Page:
Turnout down at fresh anti-Milosevic rally
BELGRADE, May 16, 2000 -- (Reuters) Up to 25,000 opposition supporters rallied in the Yugoslav capital on Monday, accusing the authorities of seeking civil war, but the crowd was much smaller than a similar demonstration last month.
Some 20,000-25,000 protesters gathered in downtown Republic Square in sunny weather to blast President Slobodan Milosevic for Yugoslavia's international isolation and poverty.
Leaders of the recently united opposition addressed the crowd, calling for elections and for Milosevic, indicted by a UN court for war crimes in Kosovo province, to quit power.
"... We have to rebel against the killers and the terrorists who are ruling Serbia today," said Vuk Draskovic, head of the main opposition party, the Serbian Renewal Movement (SPO).
The crowd shouted anti-government slogans such as "red bandits" and "uprising."
Opposition leaders said earlier that Serbian police had blocked access roads to Belgrade to keep out protesters arriving from the provinces. There was no notable police presence in the vicinity of the demonstration.
The opposition staged the latest rally after canceling a protest in Pozarevac, Milosevic's home town, a week ago, accusing authorities of blocking access roads and detaining activists and independent journalists to sabotage the event.
That rally was planned as a protest against the alleged beatings of three supporters of the Otpor (Resistance) movement in Pozarevac. Monday's organizers had hoped to get close to the 100,000 who attended a rally in Belgrade on April 14.
Some would-be demonstrators on Monday might have been scared off by dire government warnings about violence and word that some activists were being detained, opposition figures said.
"(The lower turnout) showed that is not good to repeat (such) things," opposition New Democracy leader Dusan Mihajlovic told Reuters. "It also showed that we have to resort to other means to achieve our goals - fair elections at all levels."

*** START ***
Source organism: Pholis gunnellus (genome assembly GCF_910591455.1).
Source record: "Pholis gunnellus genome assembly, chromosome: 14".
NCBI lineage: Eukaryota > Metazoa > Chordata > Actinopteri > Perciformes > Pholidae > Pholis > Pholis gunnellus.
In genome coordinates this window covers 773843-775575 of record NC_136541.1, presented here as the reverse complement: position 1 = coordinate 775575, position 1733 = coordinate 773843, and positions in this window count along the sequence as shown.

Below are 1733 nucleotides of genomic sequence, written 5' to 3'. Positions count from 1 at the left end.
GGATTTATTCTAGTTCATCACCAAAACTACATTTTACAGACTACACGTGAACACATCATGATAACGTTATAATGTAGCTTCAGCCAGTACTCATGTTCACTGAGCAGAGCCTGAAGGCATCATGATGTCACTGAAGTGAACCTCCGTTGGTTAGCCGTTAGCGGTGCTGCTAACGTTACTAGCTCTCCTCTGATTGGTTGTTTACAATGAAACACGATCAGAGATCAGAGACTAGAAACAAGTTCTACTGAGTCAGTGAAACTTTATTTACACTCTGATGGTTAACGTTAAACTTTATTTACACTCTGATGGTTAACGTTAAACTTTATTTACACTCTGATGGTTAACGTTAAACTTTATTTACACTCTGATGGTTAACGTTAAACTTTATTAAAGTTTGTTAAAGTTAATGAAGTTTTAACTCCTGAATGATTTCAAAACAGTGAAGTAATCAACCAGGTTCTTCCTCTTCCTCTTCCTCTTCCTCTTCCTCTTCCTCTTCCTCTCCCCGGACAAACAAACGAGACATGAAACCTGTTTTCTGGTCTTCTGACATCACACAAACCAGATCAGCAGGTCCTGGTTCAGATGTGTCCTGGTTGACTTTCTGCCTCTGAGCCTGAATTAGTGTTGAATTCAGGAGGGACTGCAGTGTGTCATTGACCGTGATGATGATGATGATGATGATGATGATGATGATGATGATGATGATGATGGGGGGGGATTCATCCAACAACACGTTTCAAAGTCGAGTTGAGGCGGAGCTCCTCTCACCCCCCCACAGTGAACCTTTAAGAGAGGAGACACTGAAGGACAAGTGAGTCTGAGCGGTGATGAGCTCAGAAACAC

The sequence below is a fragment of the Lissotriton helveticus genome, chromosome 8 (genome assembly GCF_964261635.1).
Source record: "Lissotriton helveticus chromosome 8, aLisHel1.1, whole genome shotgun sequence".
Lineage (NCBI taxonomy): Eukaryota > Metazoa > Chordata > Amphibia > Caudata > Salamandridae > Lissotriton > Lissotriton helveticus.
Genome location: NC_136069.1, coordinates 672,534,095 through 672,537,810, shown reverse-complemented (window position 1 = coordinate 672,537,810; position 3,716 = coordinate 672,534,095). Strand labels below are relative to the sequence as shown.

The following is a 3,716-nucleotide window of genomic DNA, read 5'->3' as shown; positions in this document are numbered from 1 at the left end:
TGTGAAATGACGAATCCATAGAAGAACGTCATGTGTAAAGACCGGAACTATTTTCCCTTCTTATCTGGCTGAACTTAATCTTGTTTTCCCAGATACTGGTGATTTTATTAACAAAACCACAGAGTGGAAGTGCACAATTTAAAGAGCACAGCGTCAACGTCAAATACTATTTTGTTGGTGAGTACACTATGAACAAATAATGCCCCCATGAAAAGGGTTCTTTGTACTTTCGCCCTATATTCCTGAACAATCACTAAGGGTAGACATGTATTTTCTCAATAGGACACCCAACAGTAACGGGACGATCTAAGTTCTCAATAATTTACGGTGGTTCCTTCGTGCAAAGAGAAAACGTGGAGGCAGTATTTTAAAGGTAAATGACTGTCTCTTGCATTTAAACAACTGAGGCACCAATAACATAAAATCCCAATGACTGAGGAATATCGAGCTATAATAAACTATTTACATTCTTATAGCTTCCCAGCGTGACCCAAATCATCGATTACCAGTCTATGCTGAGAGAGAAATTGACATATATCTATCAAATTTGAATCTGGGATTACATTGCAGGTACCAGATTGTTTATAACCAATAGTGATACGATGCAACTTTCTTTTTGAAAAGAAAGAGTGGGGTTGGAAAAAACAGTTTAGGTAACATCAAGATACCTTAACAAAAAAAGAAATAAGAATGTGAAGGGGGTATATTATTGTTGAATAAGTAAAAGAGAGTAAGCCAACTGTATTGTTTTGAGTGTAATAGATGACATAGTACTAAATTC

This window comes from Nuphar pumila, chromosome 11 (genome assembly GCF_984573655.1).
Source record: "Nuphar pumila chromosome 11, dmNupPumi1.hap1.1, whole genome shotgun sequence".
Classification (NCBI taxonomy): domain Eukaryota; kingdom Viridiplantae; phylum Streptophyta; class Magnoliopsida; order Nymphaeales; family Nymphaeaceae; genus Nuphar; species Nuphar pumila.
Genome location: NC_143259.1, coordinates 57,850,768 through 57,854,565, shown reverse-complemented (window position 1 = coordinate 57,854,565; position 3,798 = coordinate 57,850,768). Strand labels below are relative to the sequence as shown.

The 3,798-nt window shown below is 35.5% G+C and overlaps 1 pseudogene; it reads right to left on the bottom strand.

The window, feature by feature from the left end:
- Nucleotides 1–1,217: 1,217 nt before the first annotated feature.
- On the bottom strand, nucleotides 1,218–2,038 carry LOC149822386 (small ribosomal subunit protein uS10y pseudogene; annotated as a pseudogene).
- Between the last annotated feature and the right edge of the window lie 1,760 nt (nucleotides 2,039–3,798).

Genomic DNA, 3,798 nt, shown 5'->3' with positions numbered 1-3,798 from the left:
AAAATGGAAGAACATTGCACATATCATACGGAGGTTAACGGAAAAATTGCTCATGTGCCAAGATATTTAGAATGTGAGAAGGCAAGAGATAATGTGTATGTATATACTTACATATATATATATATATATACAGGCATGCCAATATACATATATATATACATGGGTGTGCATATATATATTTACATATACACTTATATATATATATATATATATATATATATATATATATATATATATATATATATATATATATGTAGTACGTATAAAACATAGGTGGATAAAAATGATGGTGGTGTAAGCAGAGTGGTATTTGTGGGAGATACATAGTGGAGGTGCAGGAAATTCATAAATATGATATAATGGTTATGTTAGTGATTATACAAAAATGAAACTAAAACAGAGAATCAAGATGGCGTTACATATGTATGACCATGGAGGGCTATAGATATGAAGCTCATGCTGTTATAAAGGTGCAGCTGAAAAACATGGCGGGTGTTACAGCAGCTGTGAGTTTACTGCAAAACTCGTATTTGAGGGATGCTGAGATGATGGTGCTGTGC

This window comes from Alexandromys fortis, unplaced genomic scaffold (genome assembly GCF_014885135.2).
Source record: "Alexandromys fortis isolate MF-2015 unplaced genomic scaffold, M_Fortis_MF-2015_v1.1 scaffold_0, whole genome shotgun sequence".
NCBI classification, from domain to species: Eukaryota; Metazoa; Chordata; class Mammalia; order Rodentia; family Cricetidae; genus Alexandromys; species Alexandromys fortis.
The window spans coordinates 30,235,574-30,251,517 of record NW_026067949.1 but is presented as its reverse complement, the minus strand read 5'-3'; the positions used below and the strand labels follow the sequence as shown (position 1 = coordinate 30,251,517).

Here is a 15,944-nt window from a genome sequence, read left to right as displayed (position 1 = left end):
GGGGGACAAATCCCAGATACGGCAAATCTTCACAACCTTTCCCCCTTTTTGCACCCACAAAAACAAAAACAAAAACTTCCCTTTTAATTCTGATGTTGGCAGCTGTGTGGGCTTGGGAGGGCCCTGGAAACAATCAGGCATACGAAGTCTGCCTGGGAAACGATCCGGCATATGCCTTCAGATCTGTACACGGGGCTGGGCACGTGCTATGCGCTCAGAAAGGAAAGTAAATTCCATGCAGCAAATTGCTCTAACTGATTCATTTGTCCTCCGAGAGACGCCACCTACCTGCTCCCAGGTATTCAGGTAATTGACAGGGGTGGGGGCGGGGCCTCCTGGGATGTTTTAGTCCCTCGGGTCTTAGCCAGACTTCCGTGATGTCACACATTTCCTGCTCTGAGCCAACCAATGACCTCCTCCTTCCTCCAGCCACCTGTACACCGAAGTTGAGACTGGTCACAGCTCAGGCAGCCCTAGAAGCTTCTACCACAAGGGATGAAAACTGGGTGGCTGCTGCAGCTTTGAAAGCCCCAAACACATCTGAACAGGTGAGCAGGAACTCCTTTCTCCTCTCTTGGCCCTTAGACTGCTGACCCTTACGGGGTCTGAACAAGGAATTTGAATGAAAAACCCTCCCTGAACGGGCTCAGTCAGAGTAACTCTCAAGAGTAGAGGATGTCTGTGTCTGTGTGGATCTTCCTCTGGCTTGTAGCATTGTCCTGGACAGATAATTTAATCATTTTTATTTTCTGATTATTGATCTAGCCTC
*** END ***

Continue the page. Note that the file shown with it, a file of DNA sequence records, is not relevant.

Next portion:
Democratic Party head Zoran Djindjic denounced the leftist nationalist authorities as "forces of madness and chaos" and said they wanted to start civil war in Serbia.
He appeared to urge the army and police to ditch Milosevic, saying: "The greatest responsibility lies with those in uniforms because they can end all this painlessly and rapidly."
Batic and Djindjic both wore a T-shirt bearing the clenched-fist symbol of Otpor, which began two years ago as a student group but now says it has 50,000 members, including former Yugoslav President Dobrica Cosic. The authorities have branded it a "fascist-terrorist" organisation.
The protest occurred two days after the shooting death of a senior provincial government figure - the latest in a series of high-profile killings in Serbia, the dominant Yugoslav republic.
Authorities and opposition leaders traded accusations over the murder of Bosko Perosevic, a high official in Milosevic's Socialist Party and head of the Vojvodina provincial government.
Police said the gunman was an Otpor and SPO activist and detained several activists over the weekend and on Monday. Otpor and SPO denied involvement.
Djindjic told Reuters that the purpose of Monday's rally was to show support for Otpor which he described as the most threatened political organization in the country.
"I think Milosevic got the message that if the repression against Otpor continues, it will provoke a chain reaction whose end no one can predict," he said.
Yugoslav Prime Minister Mirko Marjanovic told a government-sponsored rally in the central town of Vranje that the opposition were threatening civil war.
"Everything they did and are doing shows that they are complete traitors, mercenaries, killers and criminals," he told a crowd of several thousand.